[Allen Ginsberg observing a plaster model of the young Alice Notley, (part of an installation), modelled for the artist, George Segal]
Alice Notley talk on Allen Ginsberg and his exemplary internationalism continues and concludes today
Poem 6 is a song, “Industrial Waves,” that is to be sung (and I don’t know the tune) – “And I know Allen will follow me tound the world with his terrible singing voice” Ted (Berrigan) wrote, but it wasn’t that terrible at all. “Freedom for Indonesia to murder half a million/ Freedom for South Africa to stabilize the Bullion/ Freedom … Read More
Allen Ginsberg on compositional practice continues from here
Student: Ted (Berrigan) says you write poems when you’re on a retreat.
AG: Sometimes. If I’m somewhere where I don’t have to do anything, then I tend to write. Like, I wrote a lot up in.. when I went up that week for the seminary I wrote a whole… about fourteen little poems. But that was because they had a poetry reading there, and so I wrote something to read. And I didn’t like the way.. their attitude there, so I was trying to reflect on, straightforward, you know, fresh, perception, I’ll … Read More
Student: Can I ask you a little bit of an off-the-wall question?
AG: Yes.. Why don’t we leave this time open now for just general…
Student: In our (Ted) Berrigan class tonight, he said this comment that, “The time of the composition is the time of the composition”…. (I’ve been trying to understand that) and I’ve been trying all night. And he says “Well, you should know that with every poem that you read, (before you start out).
AG: The time of the composition is the time of the … Read More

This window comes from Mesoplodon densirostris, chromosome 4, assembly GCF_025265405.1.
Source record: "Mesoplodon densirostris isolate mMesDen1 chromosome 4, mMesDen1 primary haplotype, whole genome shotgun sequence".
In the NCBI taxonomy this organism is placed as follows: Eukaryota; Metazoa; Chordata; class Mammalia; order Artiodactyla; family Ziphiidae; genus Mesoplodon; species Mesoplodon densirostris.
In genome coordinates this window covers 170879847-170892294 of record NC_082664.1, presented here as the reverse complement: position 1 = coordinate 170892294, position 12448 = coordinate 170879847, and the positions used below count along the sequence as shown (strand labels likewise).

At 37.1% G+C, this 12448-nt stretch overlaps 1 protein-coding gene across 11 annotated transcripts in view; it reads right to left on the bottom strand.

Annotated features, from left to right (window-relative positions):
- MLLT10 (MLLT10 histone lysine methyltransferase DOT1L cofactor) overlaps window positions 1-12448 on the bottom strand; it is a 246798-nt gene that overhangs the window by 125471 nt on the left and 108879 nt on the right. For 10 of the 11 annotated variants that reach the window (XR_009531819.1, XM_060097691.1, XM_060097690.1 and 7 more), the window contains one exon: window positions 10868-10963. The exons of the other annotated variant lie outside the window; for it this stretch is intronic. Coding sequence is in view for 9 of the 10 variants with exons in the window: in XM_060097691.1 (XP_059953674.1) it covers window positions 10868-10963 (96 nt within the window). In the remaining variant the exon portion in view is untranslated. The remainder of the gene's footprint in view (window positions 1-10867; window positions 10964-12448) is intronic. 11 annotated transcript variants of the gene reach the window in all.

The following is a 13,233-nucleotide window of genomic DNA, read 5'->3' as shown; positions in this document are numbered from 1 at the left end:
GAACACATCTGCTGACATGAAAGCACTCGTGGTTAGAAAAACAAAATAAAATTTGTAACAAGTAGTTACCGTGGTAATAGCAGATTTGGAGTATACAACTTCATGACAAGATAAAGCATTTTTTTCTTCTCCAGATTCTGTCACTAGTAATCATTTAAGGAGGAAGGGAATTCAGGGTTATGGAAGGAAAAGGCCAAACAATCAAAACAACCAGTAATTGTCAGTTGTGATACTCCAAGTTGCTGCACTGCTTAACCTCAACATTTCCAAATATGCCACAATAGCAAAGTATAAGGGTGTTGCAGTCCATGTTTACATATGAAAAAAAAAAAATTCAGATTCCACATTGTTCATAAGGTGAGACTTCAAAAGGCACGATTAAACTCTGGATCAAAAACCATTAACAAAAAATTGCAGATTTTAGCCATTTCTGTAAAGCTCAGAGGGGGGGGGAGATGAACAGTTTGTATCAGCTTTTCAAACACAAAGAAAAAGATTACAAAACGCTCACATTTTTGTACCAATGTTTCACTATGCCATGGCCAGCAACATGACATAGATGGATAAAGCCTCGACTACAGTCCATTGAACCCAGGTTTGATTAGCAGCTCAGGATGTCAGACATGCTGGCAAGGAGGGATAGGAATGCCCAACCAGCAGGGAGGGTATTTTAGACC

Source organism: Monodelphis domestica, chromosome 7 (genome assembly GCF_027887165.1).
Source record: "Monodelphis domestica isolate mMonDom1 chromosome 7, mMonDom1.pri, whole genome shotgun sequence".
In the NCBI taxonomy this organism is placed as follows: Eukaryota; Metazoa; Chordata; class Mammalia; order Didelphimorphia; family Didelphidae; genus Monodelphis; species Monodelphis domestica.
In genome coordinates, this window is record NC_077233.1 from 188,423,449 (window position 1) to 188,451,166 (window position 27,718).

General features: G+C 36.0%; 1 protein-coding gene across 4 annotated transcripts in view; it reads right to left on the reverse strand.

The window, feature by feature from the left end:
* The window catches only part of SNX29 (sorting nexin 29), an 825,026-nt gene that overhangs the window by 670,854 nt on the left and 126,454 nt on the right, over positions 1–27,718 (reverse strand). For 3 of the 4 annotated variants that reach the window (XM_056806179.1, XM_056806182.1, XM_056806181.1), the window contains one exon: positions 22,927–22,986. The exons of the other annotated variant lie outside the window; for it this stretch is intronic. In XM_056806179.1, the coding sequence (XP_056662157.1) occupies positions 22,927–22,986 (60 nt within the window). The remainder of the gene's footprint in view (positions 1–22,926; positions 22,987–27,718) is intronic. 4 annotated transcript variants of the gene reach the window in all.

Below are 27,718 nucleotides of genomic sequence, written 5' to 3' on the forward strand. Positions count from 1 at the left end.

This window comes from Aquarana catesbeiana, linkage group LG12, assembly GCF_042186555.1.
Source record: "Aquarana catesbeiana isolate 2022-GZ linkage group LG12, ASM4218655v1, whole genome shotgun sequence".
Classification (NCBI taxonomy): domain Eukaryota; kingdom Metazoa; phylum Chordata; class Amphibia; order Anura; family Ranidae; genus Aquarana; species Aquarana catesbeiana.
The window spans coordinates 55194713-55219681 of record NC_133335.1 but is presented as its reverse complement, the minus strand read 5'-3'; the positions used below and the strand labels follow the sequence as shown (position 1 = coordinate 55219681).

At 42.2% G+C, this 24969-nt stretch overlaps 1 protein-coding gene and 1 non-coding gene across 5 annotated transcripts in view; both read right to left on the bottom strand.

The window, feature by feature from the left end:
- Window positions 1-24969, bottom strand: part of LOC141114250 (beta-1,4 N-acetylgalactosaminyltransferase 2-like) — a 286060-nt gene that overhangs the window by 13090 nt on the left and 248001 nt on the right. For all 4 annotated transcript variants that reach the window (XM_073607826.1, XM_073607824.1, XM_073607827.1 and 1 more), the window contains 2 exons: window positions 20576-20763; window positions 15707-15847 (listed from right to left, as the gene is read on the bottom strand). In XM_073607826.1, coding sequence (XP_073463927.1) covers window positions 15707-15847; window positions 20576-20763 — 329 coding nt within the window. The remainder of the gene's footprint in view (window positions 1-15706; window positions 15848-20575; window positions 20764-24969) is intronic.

AG: To (Ben) Jonson. What I wanted to get onto was page two-sixty, “The Triumph of Charis“.. oh no, before that, we did that, those two little epitaphs, on page two fifty-six, two fifty-seven – and, on the way out, (Ted) Berrigan reminded me of a poem he likes particularly, “On Gut” – “Gut eats all day and lechers all the night..” – page two fifty-six – patting his belly and preaching on gut – “Gut eats all day and lechers all the night;/So all his meat he tasteth over twice;/Andm striving so to double his … Read More
JC: Well, I’m going to play a song that was a great.. one of
..Actually, I’m going to play this early Velvet Underground song and then I’m going to play a Phil Ochs song. For some reason,
Phil Ochs and The Velvet Underground have this weird connection for me. I mean.
they got me into poetry as much as Bob.. well more than Bob Dylan, and as much
as Frank O’Hara
AH: I sort of went through my tattered memory to think about instances where contemporaries have used the idea of the fragment, or..something, done something related to that, and one very obvious example that came to mind is the American poet, Armand Schwerner, whose.. I would say his main … Read More